A chat with Chef Na, World Vegan Day's queen of Thai produce

Leading the way when it comes to everything green.

What is your business? How long have you been running it? We are called Chef Na’s Plant-Based Kitchen. The thought behind making organic/vegan Thai products began three years ago. We started this process because we, as consumers, were really disappointed that no one had made the effort to start making vegan Thai products, and the ones that are accidentally vegan usually contain excessive amounts of MSG and too much oil, which we refuse to use. We wanted to lead the way, rather than wait and follow some other company that may not have their heart and soul in their products.
Are you vegan yourself? Yes, both Chef Na and Frankie (co-founder and director) have been living a vegan lifestyle for eight to nine years. Ultimately we both chose to live a vegan lifestyle primarily for the animals, and out of respect for the environment. However, the health benefits also become apparent when such a positive shift is made in one’s life.
What is veganism about to you? Being vegan, beyond the label, means being responsible – responsible enough to omit something from one’s diet for the sake of another being’s life. It’s not about the “life-or-death” scenario that is often thrown at vegans by non-vegans, because farming is also costing us the earth. Being vegan is an honour, and we feel that it’s also a duty. We are not going to propagate the old paradigm where everything is meant to be murdered for a quick and inappropriate meal. Being vegan is like a peaceful call-to-arms, for something is not right and we are here to lead the way toward a compassionate future where food is also medicine, and other forms of consciousness are respected as living entities with a right to live right alongside us, and not for us. Most people adhere to some form of moral particularism, and they’ll cherry-pick ideals and philosophical concepts to live by, if it suits their current paradigm. Vegans are willing to go against the grain, and will make massive changes to their diet and lifestyle choices simply for the benefit of exploited beings, for sustainability and to lessen our environmental impact so that we are not an embarrassing example in the history books of future generations.
Is there anything you miss from before you became vegan? Most things, now, can be easily made into a vegan version of the original. Often the result tastes even better and we realise that it’s the memories that we are missing, not the animal products. What we do miss, is the convenience of getting a beverage or a bite to eat anytime, anywhere. We don’t live near any specialty boutique stores that sell primarily organic and vegan products so we always have to travel far, and it’s just become something we’ve had to accept for now. We know that a shift is occurring, and there’s a promising permanence about it that has made these nine or so years worthwhile. 
What do you enjoy most about cooking? Chef Na considers cooking an artform that’s conducive to bringing people together, sharing sacred space with others, have conversations and making beautiful memories; for her, cooking is a constant in every culture, therefore cooking is able to bring all cultures together and it can be accomplished without enforcing animal cruelty, without the negative impact of conventional agriculture, and without sacrificing taste and health.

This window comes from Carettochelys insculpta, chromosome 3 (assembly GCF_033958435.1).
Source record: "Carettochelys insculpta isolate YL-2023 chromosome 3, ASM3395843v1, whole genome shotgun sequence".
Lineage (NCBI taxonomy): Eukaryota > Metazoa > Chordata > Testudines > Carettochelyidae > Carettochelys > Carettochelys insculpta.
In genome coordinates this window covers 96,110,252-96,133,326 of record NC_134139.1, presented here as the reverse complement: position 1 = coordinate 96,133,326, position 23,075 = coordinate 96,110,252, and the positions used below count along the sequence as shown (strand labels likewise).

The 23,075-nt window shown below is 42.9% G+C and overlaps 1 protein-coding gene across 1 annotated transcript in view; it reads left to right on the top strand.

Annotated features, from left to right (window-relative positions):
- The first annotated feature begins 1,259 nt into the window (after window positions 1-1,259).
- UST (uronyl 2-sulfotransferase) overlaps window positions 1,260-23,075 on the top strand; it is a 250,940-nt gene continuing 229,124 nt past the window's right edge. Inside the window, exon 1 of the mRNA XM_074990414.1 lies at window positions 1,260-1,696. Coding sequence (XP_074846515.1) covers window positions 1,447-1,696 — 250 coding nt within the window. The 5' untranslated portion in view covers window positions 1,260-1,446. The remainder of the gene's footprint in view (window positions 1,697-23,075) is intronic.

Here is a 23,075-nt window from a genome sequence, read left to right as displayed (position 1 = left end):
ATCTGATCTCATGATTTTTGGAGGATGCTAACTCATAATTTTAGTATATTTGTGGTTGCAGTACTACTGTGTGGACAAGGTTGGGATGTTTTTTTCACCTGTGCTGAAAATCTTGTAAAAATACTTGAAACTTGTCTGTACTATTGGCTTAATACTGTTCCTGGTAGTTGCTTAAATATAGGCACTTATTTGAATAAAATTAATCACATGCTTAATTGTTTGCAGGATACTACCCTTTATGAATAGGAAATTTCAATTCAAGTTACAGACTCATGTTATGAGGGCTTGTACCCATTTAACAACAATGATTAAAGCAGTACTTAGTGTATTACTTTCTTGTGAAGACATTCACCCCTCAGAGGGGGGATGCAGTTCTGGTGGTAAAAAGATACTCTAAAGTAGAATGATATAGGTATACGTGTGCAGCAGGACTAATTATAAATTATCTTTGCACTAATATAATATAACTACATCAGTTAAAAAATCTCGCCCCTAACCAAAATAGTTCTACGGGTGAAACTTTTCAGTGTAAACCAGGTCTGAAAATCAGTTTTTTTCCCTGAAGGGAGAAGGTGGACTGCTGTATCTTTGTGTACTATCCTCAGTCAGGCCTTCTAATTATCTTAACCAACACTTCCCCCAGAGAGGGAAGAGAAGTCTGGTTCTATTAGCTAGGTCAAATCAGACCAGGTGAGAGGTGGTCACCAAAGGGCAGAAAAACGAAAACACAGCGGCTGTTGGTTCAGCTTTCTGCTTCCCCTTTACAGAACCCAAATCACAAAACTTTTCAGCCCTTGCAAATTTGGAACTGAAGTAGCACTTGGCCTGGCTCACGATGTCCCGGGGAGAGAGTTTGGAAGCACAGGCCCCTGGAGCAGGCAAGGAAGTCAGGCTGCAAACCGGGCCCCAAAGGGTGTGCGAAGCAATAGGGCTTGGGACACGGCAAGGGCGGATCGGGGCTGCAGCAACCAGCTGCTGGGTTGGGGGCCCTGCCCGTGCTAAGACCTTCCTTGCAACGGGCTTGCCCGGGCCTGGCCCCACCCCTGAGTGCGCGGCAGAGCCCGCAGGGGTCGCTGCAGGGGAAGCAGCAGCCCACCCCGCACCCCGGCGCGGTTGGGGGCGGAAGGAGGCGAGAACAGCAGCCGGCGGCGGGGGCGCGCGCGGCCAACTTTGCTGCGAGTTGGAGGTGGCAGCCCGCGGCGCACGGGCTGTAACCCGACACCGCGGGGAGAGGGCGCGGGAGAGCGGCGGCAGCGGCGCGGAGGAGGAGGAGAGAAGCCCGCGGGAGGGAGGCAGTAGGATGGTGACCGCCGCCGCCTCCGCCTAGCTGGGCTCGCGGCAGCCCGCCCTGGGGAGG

Was it difficult to switch to using vegan ingredients in your dishes? The difficulty was in maintaining authentic Thai flavours – as these usually rely heavily on fish sauce, shrimp paste and MSG. Chef Na was able to not only recreate Thai favourites (Red, Green and Yellow Curry paste, Pad Thai sauce, Tom Yum sauce, Massaman Curry paste) but enhance their flavours with her deep understanding and love of the art that is Thai cuisine. 
What are some of the biggest challenges you find when using vegan ingredients in dishes designed for meat? Usually texture is a problem, however this seems to only be a problem for those making a recent transition, for vegans enjoy a wider variety of cuisines, textures and flavours. After some years as a vegan, one has no interest in mock-meat products, or in recreating an animal-based dish of any kind.
Is your business also sustainably-minded? (eg. no plastic straws, wooden cutlery, recyclable plates etc.) Yes, we use recycled glass and use minimal plastics. The plastics we do have are not a permanent design, they are temporarily used until we can source something more aligned with our philosophy.
What is the vegan chef community like? The vegan chef community is close-knit, and everyone knows everyone else, whether they have been formally introduced or not. It forms an unseen bond that unites all vegan chefs, and each vegan chef brings something new and exciting to the vegan community – vegans truly experience a culinary experience that non-vegans misjudge as lettuce and tomato salad. The creativity amongst this community is mind-blowing.
How do non-vegan chefs who make the same cuisine as you do react to your vegan versions of dishes? They usually have a hard time comprehending that something without animal ingredients and/or products could taste nice. We’ve come across such an example countless times, and when they do try the vegan version of a popular dish, they will gladly admit that it tastes great, however, they are determined to stick to using animal products. Their reasons for this usually include culture and tradition, closely followed by concerns about how they can live, breathe and function without meat and “nutrition”. 

World Vegan Day Melbourne will take place at Melbourne Showgrounds on Sunday October 14 from 10am.